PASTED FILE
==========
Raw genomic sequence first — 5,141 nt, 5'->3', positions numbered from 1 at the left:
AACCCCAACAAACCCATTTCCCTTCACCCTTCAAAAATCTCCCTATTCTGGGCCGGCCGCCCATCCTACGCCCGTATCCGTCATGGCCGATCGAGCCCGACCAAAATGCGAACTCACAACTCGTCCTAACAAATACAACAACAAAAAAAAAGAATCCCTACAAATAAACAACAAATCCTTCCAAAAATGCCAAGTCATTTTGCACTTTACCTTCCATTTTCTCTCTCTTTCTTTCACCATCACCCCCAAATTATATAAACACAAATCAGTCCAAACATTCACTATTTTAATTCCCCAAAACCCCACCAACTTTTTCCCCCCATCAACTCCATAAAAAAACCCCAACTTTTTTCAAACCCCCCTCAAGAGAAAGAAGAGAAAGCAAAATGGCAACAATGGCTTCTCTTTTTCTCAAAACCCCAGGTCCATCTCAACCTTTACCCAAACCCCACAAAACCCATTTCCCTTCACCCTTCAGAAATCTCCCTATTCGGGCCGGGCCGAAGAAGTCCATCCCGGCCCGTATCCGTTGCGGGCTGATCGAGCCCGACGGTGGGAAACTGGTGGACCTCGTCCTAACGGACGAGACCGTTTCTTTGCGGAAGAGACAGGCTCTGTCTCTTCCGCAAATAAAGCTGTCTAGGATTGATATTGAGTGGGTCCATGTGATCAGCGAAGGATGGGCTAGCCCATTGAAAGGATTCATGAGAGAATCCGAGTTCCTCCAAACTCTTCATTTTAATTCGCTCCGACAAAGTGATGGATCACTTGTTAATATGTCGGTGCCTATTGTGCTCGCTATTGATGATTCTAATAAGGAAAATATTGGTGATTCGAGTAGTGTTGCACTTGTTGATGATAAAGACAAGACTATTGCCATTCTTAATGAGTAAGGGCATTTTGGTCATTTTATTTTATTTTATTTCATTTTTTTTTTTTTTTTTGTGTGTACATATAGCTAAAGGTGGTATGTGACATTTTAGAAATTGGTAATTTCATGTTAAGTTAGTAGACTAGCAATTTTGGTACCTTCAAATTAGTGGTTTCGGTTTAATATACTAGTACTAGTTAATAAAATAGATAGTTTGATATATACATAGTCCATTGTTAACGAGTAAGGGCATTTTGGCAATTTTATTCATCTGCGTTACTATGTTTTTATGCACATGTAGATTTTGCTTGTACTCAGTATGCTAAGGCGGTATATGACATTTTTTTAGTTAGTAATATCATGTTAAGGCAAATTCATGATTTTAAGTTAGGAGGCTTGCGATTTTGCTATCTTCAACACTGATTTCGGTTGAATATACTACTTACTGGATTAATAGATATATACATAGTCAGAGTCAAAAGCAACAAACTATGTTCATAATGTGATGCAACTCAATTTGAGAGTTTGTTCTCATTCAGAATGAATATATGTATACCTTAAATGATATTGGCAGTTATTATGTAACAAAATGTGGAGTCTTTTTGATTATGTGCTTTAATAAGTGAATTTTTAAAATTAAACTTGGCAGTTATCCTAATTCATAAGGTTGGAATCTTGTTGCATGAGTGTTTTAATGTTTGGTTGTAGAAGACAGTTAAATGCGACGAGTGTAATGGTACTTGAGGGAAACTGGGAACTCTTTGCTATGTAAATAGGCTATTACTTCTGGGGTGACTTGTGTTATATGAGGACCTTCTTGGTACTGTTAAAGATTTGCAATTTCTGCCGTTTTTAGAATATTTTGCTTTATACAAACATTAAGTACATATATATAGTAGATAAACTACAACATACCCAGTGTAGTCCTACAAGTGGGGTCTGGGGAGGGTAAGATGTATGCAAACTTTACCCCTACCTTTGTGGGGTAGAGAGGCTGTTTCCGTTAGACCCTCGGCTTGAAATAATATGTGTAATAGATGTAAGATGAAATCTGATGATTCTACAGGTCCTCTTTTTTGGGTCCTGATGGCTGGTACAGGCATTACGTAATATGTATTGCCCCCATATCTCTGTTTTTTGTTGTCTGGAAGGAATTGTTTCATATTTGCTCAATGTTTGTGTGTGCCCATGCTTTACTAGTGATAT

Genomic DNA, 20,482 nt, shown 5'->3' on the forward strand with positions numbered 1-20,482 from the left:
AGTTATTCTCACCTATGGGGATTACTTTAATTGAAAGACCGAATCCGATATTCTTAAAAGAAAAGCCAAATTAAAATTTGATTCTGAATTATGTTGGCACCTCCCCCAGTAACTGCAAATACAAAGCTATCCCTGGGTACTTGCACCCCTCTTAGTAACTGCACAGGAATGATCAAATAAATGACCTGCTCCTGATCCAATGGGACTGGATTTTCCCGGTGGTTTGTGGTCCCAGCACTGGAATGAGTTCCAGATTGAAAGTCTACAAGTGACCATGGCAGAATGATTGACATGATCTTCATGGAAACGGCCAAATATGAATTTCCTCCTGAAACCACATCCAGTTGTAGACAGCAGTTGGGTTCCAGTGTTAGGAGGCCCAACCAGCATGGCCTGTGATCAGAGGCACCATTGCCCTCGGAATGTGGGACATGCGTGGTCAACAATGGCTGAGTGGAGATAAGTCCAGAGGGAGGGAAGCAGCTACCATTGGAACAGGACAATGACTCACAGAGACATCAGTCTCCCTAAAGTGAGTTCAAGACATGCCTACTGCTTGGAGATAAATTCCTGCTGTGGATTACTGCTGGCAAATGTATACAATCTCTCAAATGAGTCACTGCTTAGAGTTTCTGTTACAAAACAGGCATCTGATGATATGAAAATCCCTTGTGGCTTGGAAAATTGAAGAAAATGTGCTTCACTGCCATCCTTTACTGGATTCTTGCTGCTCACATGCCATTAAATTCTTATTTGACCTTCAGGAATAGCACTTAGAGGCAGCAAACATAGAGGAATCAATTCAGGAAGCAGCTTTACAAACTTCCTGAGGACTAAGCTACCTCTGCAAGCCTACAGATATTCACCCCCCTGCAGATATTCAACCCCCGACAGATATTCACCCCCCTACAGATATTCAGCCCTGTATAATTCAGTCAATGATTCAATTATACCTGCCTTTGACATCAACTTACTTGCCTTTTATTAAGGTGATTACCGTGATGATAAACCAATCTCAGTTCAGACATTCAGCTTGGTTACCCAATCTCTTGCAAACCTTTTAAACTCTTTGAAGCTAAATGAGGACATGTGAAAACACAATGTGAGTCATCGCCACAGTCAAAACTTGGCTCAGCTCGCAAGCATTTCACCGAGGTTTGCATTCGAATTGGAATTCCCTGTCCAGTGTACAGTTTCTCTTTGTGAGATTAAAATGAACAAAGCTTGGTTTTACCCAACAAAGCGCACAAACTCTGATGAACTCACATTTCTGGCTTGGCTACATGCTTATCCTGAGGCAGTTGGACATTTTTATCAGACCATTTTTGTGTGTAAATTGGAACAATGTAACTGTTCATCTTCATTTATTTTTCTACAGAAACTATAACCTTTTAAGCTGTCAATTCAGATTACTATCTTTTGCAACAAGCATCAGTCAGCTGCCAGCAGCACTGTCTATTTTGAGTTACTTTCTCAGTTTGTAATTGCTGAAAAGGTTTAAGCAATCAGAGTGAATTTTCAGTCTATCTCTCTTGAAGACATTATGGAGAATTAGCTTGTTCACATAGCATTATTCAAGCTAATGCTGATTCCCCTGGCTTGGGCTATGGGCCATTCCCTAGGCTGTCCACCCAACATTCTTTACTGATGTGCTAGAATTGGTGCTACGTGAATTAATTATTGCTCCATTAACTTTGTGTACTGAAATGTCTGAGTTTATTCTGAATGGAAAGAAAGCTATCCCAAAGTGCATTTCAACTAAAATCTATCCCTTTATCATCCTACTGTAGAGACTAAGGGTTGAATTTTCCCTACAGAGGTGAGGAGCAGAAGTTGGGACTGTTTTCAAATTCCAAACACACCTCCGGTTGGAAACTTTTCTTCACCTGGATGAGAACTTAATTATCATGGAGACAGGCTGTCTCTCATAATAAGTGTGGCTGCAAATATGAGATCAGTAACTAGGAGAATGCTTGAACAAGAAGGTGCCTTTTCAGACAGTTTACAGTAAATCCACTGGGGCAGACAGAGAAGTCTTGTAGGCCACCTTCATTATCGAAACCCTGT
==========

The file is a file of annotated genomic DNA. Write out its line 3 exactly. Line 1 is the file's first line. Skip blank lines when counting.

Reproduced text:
Genomic DNA, 20,482 nt, shown 5'->3' on the forward strand with positions numbered 1-20,482 from the left: